“I’ve learned as much in there as I have in class,” the fourth-year film student says. Mitrovic is originally from Serbia, and when he was in Grade 11 he attended a film festival while visiting Sarajevo and realized he wanted to make films.

“The program at U of W was great because it was really practical. That’s what drew me to it, the fact that so much of it is hands-on work that teaches you how to make movies,” he says.

He says that since the first day, he has often cooped himself up in the editing lab with other students to collaborate and learn what he could about how to put together movies.

That practical side to the programme has aided him in making movies that he sent to the Gimli Film Festival as well as Sundance.

One of the highlights of the programme, according to Mitrovic, is being able to participate in a three-day film festival at the University of Winnipeg, where he says the film community in Winnipeg comes together to watch and share their love of cinema.

Mitrovic says he appreciates the way the courses are set up.

“You learn about history in your first year and halfway through, you start your own work. It gives you just enough to know about to have reference points but doesn’t overwhelm you,” he says.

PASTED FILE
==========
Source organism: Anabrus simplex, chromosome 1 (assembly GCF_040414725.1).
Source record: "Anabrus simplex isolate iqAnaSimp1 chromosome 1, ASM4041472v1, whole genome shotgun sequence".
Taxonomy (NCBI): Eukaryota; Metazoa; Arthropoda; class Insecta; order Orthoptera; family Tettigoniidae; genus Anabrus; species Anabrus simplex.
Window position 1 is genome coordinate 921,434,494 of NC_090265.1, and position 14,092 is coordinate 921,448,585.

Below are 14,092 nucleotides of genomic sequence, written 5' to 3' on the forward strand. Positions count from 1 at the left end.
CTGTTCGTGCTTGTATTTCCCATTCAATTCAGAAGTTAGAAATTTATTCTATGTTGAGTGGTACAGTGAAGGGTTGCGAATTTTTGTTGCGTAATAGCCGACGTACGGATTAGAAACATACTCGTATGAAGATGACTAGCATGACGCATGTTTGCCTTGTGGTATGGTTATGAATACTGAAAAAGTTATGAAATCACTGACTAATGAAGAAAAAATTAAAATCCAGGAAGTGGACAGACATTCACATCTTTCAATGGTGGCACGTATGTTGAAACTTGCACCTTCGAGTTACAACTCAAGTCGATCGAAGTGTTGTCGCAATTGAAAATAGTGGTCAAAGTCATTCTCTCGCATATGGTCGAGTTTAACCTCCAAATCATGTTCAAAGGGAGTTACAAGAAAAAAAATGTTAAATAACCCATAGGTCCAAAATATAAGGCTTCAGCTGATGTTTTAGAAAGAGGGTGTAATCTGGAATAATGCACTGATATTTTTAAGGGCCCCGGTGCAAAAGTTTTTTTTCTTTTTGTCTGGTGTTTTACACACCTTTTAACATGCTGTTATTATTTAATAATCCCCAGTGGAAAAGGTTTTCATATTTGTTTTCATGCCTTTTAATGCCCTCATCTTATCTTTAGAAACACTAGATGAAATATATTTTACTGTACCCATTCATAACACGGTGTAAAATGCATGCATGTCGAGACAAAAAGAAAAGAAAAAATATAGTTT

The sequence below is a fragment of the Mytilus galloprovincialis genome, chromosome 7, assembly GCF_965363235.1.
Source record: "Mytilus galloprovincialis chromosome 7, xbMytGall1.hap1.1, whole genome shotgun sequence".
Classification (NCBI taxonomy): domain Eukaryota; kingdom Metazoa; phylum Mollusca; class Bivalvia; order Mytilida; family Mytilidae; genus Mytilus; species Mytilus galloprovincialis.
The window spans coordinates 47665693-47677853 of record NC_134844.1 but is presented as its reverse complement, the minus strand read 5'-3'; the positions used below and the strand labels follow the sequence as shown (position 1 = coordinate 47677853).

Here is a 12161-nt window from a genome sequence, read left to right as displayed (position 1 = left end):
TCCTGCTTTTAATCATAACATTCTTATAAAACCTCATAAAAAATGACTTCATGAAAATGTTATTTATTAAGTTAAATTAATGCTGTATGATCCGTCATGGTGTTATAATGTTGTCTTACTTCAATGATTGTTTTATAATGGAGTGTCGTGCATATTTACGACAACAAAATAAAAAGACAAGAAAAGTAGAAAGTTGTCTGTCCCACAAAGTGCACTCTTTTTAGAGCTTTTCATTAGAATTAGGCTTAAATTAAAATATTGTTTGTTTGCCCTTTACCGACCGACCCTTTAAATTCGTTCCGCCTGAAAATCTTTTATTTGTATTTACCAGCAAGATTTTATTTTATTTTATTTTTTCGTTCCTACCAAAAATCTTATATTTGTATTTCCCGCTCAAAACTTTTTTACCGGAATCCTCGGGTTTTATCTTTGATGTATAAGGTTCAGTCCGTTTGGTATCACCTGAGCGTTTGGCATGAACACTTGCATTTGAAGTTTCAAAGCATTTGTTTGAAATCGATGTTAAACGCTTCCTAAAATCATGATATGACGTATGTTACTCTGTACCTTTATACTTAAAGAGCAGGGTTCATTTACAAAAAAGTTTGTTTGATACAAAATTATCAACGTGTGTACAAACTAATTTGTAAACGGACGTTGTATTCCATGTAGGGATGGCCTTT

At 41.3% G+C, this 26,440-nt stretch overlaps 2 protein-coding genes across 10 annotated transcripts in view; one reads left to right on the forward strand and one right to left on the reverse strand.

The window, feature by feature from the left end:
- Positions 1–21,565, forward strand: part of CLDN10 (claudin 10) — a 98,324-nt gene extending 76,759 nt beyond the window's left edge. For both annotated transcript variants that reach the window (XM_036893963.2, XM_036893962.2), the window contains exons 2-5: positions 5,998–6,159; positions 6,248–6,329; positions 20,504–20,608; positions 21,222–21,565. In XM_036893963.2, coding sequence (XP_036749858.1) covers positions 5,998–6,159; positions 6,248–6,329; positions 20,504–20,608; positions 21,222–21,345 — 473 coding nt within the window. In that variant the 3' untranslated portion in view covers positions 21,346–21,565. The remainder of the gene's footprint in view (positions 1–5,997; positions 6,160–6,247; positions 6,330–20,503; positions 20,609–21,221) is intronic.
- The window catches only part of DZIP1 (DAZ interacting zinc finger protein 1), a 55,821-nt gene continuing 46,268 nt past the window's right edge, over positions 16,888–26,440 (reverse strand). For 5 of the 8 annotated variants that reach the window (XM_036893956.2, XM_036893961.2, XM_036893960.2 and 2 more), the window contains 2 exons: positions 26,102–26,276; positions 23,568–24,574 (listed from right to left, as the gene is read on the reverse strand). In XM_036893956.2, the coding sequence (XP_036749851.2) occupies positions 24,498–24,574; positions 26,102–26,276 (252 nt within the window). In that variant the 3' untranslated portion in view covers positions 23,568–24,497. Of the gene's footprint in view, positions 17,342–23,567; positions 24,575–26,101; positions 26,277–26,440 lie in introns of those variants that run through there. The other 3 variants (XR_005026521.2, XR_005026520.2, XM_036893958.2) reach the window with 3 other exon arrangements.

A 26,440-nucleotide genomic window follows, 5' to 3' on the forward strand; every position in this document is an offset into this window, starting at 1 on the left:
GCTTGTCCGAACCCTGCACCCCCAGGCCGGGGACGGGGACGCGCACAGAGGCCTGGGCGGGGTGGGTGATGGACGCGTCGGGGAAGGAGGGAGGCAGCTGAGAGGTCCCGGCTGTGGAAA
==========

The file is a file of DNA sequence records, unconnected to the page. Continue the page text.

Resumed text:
He says the programme has an emphasis on storytelling in film, and he learned the majority of what he knows about character development and good writing from a comedy course he took in his film programme.

The rest he learned in the editing lab. He says the friendly and collaborative atmosphere among the students helps filmmakers thrive.

“Everybody here, including the students, really helps each other out. I learn a lot from having other people suggest things to me,” he says.

Mitrovic finds the faculty is equally helpful.

He says the only downside of the programme is a lack of preparation provided for when graduation hits.

“I feel like I’m going to have to move to Vancouver or Toronto to work in the film industry or do grad school because I haven’t made enough connections in the city to actually work here.”

Victoria Ptashnick is a graduate of Carleton University’s Journalism program and is currently finishing her master’s degree in Documentary Media at Ryerson University. She is a reporter at the Toronto Star.